Who’ll be a good teacher? We can’t tell

Everyone wants to “raise the bar” for new teachers, writes Bellwether’s Chad Aldeman. But we don’t know who’ll be a great (or good) teacher.

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Looking at teacher prep programs or candidates’ personal characteristics doesn’t help, the No Guarantees report found. Post-training tests don’t show where to set the bar either.

“Teachers who perform better on the Praxis math are, on average, better math teachers,” Aldeman writes. “But the differences are tiny, and there is wide variation at nearly every score.”

Unlike the multiple-choice Praxis, the edTPA “combines video of teacher candidates delivering actual lessons, teacher lesson plans, student work, and candidate reflections,” he writes. It takes many hours.

Prospective teachers who score well on the edTPA tend to out-perform teachers who score poorly. A district hiring two otherwise identical teachers would want to go with the teacher with the higher edTPA score.

But as a policy tool, the edTPA is not much better than Praxis.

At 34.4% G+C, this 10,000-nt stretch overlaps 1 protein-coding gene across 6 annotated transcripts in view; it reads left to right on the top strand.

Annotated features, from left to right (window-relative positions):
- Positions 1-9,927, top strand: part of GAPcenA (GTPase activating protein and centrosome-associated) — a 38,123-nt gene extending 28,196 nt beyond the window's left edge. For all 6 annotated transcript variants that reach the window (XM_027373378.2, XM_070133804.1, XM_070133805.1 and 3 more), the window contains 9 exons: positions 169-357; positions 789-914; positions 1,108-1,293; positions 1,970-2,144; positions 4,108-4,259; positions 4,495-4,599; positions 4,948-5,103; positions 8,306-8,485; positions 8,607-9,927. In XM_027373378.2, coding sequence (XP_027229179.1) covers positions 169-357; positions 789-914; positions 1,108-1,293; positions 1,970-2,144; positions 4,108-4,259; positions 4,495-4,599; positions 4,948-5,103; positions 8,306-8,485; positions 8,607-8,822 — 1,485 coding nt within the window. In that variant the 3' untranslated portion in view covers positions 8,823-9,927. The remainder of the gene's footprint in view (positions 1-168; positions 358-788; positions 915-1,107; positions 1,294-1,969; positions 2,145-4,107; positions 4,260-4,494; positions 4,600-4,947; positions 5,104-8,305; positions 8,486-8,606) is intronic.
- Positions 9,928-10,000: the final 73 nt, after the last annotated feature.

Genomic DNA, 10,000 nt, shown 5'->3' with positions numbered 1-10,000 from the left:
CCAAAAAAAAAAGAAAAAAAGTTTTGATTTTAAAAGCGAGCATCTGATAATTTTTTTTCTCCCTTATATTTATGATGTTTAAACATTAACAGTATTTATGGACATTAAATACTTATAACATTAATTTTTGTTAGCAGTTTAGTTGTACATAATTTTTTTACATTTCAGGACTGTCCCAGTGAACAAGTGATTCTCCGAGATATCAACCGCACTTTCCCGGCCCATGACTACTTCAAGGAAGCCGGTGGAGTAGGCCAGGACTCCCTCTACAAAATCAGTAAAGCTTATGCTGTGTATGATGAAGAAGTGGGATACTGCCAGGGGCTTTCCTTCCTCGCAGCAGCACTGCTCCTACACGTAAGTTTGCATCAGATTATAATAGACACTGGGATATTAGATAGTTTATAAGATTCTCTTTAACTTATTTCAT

It’s not clear “where a state would want to set a cut score,” Aldeman writes.

Without reliable screening tools, states should eliminate “unhelpful barriers” to entering the teaching profession and “let districts take responsibility for training and evaluating their employees,” he concludes.

Teacher certification fraud charged

Aspiring teachers paid a Memphis school official to find substitutes to take a teacher certification exam, prosecutors charge. Clarence Mumford, 58, is accused of charging $1,500 to $3,000 per test. The scam involved at least 50 teachers and would-be teachers required to pass the PRAXIS in Tennessee, Mississippi, and Arkansas from 1995 to 2010, according to the indictment.

Mumford is charged with mail fraud, wire fraud, social security fraud, aggravated identity theft, and fraud in connection with fake ID’s created for the test takers. So far, none of the cheaters has been charged.